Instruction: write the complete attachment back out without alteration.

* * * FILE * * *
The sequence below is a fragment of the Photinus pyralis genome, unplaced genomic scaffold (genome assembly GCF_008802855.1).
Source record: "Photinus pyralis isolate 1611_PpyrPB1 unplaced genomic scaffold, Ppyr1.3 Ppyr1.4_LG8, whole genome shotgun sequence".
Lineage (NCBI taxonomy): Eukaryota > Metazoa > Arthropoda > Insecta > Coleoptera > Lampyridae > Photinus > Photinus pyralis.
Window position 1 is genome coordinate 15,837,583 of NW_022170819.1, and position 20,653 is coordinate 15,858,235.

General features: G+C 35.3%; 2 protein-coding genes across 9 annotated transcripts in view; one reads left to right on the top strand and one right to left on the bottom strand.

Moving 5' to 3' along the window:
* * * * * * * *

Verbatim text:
The sequence below is a fragment of the Photinus pyralis genome, unplaced genomic scaffold (genome assembly GCF_008802855.1).
Source record: "Photinus pyralis isolate 1611_PpyrPB1 unplaced genomic scaffold, Ppyr1.3 Ppyr1.4_LG8, whole genome shotgun sequence".
Lineage (NCBI taxonomy): Eukaryota > Metazoa > Arthropoda > Insecta > Coleoptera > Lampyridae > Photinus > Photinus pyralis.
Window position 1 is genome coordinate 15,837,583 of NW_022170819.1, and position 20,653 is coordinate 15,858,235.

General features: G+C 35.3%; 2 protein-coding genes across 9 annotated transcripts in view; one reads left to right on the top strand and one right to left on the bottom strand.

Moving 5' to 3' along the window: